Email is the most frequently used method of communication in business today. Most of your communication with a potential employer will take place in a series of email messages so there is basic email etiquette that you should observe during all communications with businesses. For a short check list of email etiquette, click here.
First, you should always be using a professional email address. While we all like to express our individuality with email addresses like “hotstuff”, “steelersrule”, “borntofish” , “borntoparty”, or the like, this display of personality is likely to turn off an employer before he or she has ever actually read your email. Since you can use any of the commercial services to create and delete email accounts at will, it is recommended that you create a professional account to use with all of your professional correspondence. These can be as simple as your last name “Smith” or last name and first initials “SmithK” or a combination of name and birthday “Smyth1223”. Any of these are lot more professional looking than those cited above. After you have created this account make sure and always use it in résumé s, cover letters and other correspondence while working on your job hunt.
Next up is body of the email. Though very few of us write formal letters these days, you need to view the body of an email as a type of formal letter to your future employer. Therefore all of your email correspondence should include the following:
- A Subject line must be included that is meaningful and related to the topic. The subject line should be short, yet include enough information to help the recipient know what the email contains when he or she receives it. For example, Internship Application—John Doe or Letter of Inquiry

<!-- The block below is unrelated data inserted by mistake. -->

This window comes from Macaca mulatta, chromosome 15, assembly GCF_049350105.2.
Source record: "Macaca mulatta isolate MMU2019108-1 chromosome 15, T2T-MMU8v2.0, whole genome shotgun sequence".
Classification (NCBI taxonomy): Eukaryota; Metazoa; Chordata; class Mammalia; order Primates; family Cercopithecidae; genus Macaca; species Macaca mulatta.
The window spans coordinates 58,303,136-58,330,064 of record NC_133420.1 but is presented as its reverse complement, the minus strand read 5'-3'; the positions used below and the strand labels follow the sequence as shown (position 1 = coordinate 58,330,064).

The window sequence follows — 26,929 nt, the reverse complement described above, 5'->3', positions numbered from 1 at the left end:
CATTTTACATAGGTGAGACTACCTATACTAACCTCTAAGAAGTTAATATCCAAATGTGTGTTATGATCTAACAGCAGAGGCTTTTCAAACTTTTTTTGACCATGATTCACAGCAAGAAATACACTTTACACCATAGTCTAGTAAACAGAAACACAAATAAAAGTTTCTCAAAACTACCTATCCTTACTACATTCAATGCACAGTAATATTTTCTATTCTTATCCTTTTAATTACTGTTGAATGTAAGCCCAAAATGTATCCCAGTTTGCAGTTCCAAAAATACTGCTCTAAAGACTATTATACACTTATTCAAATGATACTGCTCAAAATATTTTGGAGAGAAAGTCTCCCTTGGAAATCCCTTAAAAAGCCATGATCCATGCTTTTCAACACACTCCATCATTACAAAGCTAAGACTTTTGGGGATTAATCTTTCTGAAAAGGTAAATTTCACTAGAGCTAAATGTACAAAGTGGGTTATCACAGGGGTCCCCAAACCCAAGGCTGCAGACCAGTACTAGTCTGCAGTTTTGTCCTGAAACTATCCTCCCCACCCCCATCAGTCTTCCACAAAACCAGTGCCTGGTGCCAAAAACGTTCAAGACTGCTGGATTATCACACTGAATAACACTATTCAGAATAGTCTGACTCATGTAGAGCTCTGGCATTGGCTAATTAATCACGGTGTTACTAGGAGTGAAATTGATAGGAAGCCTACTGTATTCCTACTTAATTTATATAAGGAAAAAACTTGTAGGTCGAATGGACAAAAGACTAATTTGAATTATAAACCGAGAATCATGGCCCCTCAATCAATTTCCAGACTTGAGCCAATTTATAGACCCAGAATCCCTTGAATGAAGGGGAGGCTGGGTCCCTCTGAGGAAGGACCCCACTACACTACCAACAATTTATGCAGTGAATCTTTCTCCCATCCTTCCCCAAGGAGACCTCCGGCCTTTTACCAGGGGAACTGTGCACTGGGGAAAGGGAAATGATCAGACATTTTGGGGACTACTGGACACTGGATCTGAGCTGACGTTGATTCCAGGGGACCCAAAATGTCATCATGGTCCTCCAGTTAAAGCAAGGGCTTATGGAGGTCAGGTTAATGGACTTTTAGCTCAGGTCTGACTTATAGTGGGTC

- The email should have an opening. The opening is your standard opening on any type of formal correspondence: “Dear Mr. Gold”; “Dear Dr. Angelo”. Through your research or through the job advertisement you should have an individual to address your email to. However, should the job advertisement list only a title such as Human Resources Manager or Hiring Manager, you should still address it in a formal way “To the Human Resources Manager, XYZ Widget Company.” Then the greeting is Dear Sir or Madam. However, it is strongly advised that during your research phase you locate the specific individual to whom you can address your email correspondence. This will make your communicate flow much easier.
- The body of the email is the same as that of a formal letter. State why you are contacting the person, what job you are interested in and why you believe the company should consider you for the position. You should always alter the body to fit the needs of the communication you are writing or responding to and make sure that everything you type is spelled correctly and your sentences are grammatically correct.
- The closing is your formal end to your message. At the least you should thank the person for considering you application. If you have talked with person, either in-person or on the phone, you may also include something like “I enjoyed our phone interview on Wednesday” or “I enjoyed meeting you and the staff during our interview”. These phrases just go to adding the human element to any communication.
- The invitation to an interview.
- As a follow up after the interview.
- An invitation to a second interview.
- After the second interview.